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Shrine Game journal: Ryan Davis home for college finale

Auburn punt returner Ryan Davis (23) looks upfield against Texas A&M during the second half of an NCAA college football game, Saturday, Nov. 3, 2018, in Auburn, Ala. (AP Photo/Todd Kirkland)
Published Jan. 15

ST. PETERSBURG — His appearance in this weekend's East-West Shrine Game, exactly three miles from his childhood home, hardly constitutes a full-circle narrative.

So far, Ryan Davis' career has been far more straight-up than circular, its dazzling vertical trajectory now nearing the NFL stratosphere.

"It's very surreal," the Lakewood High alumnus said.

Davis, who left home as the all-time leading passer in Pinellas, returns as the all-time leading pass catcher on the Plains. After throwing for more than 6,700 yards in his four-year varsity career, Davis resigned himself to the fact his sleekness and 5-foot-9 frame would work better as a receiver at the next level.

In November, he became Auburn's all-time receptions leader, finishing his four-year college career with 178 (for 1,555 yards).

"I knew (the position change) was gonna eventually happen with my size and things like that…but I was prepared for it," Davis said following the East squad's practice Monday at Tropicana Field, site of Saturday's afternoon's contest.

"I kinda started doing the training for it earlier, and just prepared for it…while I was doing my quarterback thing. So I kinda already knew what was gonna happen in the future."

Today, he stands as a viable draft candidate, equipped with a sprinter's burst, disciplined routes (especially the shorter ones), and a breakaway extra gear.

Former #Lakewood star @thaRD5 getting a nice stop-and-go route on tape at @Shrine_Game practice @AuburnFootball pic.twitter.com/XBkPKY24jI

In Monday's practice, he delivered arguably the splash play of the day. Lined up wide right against Miami's Michael Jackson Sr. (who was playing off the ball), Davis sprinted 10 yards, abruptly stopped, stutter-stepped, head-faked right, then dashed upfield as Jackson bit on the route. The result was a 45-yard catch.

"Some people…have been playing the position all their life; everything kinda came natural to them," Davis said. "But just making stuff that is kind of unnatural feel more natural to me, I feel like that was the most important thing, and just being patient with making that transition."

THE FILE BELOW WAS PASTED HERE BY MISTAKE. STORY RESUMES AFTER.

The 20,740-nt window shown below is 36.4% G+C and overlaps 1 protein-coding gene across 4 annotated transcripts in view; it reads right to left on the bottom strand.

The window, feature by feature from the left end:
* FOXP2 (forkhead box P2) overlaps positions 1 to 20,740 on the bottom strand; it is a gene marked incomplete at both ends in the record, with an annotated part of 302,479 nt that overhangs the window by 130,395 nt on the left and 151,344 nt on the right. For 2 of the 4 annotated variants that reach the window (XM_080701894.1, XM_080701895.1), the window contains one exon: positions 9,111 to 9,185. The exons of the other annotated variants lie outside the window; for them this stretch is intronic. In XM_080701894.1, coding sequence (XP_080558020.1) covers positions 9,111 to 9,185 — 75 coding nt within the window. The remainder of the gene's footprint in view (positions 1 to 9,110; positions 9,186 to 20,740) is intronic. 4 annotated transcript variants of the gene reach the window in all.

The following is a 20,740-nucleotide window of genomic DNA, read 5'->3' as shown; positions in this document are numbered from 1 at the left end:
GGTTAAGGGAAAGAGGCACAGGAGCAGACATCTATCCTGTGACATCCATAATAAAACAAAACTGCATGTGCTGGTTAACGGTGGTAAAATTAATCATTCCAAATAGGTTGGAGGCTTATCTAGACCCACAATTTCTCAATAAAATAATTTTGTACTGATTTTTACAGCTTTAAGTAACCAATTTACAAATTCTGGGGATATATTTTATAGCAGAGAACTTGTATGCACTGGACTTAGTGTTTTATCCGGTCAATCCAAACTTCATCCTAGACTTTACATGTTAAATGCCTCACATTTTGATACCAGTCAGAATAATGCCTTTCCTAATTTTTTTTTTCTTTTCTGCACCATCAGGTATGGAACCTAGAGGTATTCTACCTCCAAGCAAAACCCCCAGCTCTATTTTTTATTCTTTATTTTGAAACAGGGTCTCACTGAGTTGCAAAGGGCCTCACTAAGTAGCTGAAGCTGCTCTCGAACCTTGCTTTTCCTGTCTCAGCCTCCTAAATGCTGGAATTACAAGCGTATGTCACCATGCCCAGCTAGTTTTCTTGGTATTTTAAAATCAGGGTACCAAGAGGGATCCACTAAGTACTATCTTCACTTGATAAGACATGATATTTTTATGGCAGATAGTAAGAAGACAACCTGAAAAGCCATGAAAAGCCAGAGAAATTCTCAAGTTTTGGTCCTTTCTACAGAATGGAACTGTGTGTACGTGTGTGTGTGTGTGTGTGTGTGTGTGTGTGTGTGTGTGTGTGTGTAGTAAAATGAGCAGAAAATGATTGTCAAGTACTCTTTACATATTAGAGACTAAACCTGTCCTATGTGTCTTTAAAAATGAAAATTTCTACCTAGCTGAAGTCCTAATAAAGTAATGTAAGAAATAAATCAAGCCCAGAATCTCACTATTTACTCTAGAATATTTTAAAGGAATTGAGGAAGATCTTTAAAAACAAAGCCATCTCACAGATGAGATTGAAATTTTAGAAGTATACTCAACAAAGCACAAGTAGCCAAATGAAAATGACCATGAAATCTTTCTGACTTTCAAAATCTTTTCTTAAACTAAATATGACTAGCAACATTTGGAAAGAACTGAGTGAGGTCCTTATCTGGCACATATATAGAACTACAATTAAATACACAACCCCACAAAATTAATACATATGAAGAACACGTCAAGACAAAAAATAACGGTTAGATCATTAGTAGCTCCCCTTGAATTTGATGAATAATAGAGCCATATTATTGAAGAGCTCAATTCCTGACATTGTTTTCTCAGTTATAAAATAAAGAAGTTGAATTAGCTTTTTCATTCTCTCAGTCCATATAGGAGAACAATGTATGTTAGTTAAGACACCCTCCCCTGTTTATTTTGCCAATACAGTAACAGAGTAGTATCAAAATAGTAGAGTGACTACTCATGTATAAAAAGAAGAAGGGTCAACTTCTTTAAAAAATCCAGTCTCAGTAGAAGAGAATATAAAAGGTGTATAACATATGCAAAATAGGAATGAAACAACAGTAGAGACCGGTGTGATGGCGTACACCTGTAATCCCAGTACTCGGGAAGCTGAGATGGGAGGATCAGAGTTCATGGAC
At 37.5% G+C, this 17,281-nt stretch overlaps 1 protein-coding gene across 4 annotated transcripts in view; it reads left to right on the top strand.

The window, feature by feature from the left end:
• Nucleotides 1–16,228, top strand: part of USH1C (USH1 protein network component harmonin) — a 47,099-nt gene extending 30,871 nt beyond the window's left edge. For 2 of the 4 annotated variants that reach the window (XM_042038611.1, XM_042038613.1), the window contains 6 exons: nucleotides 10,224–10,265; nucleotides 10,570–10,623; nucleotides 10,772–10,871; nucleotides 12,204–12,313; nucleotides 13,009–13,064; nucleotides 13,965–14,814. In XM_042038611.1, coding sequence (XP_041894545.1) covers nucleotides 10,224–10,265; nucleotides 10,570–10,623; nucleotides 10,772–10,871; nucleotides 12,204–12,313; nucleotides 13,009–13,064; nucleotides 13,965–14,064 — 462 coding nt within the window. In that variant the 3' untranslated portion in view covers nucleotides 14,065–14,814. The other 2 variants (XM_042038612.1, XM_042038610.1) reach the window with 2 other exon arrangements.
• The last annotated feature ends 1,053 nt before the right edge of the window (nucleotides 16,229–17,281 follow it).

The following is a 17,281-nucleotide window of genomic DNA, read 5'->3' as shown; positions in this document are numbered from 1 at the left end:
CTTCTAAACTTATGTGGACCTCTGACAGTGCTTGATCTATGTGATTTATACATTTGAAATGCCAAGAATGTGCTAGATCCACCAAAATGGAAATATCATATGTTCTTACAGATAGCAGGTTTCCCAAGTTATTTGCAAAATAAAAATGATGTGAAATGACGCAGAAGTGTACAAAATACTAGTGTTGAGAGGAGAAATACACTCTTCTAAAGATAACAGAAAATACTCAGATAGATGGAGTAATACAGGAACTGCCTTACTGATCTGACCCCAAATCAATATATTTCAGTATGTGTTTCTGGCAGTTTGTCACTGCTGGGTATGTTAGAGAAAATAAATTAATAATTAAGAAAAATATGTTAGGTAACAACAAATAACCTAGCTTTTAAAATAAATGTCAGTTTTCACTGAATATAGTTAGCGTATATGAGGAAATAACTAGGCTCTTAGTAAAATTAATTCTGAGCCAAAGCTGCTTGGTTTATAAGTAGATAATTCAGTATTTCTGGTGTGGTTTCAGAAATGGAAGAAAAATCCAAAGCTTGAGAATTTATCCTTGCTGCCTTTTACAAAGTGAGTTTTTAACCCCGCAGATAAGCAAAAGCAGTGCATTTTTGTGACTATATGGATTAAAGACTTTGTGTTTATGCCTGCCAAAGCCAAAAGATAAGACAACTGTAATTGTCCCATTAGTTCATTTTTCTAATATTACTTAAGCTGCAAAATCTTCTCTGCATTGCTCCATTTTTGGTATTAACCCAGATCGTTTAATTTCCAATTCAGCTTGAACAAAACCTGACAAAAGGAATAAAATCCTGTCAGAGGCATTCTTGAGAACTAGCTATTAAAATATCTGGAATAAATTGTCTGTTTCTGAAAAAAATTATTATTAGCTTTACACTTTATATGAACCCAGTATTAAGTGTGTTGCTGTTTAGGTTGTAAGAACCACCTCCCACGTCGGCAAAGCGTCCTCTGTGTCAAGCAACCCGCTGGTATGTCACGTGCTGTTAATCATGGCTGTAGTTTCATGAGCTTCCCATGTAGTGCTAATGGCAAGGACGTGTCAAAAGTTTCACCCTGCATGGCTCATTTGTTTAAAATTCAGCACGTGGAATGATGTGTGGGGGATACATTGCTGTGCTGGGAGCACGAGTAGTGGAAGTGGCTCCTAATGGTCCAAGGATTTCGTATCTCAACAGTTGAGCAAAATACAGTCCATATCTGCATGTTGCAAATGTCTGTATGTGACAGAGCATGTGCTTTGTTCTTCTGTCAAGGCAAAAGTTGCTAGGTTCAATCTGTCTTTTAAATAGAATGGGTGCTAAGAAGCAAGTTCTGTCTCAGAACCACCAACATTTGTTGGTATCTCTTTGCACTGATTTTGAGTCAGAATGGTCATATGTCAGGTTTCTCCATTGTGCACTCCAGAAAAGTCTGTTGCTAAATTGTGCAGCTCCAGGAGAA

OL Tyree St. Louis started his football career in Tampa before his sky-high potential took him to IMG Academy and the University of Miami. So it's fitting that the Tampa Bay Tech product is back in the area for the end of his college journey and the start of what he hopes will be a professional career.

"It all started right here, and it's all ending right here," St. Louis said. "It'll be a great time to go out one last time in front of all my friends and family and especially every eye in the sky watching me showcasing my abilities."

St. Louis showcased plenty with the Hurricanes. He started the final 34 games of his career at tackle and earned honorable mention all-ACC honors in his 13 starts at left tackle last season. The 6-foot-5, 315-pound prospect wants to show scouts that he's versatile enough to play other spots on the line, too.

For the first time since 2007, USF has no representative in the Shrine Game, though former Bulls TE Kano Dillon — who played his graduate-transfer season at Oregon — is competing for the West. … The head coaches for this year's game are second-generation NFL employees. East coach Sam Mills III, the Carolina Panthers defensive line coach, is the son of the former Panthers/Saints linebacker of the same name (who died in 2005). The West's Adam Zimmer works for his dad, Vikings coach Mike Zimmer, as the team's linebackers coach.

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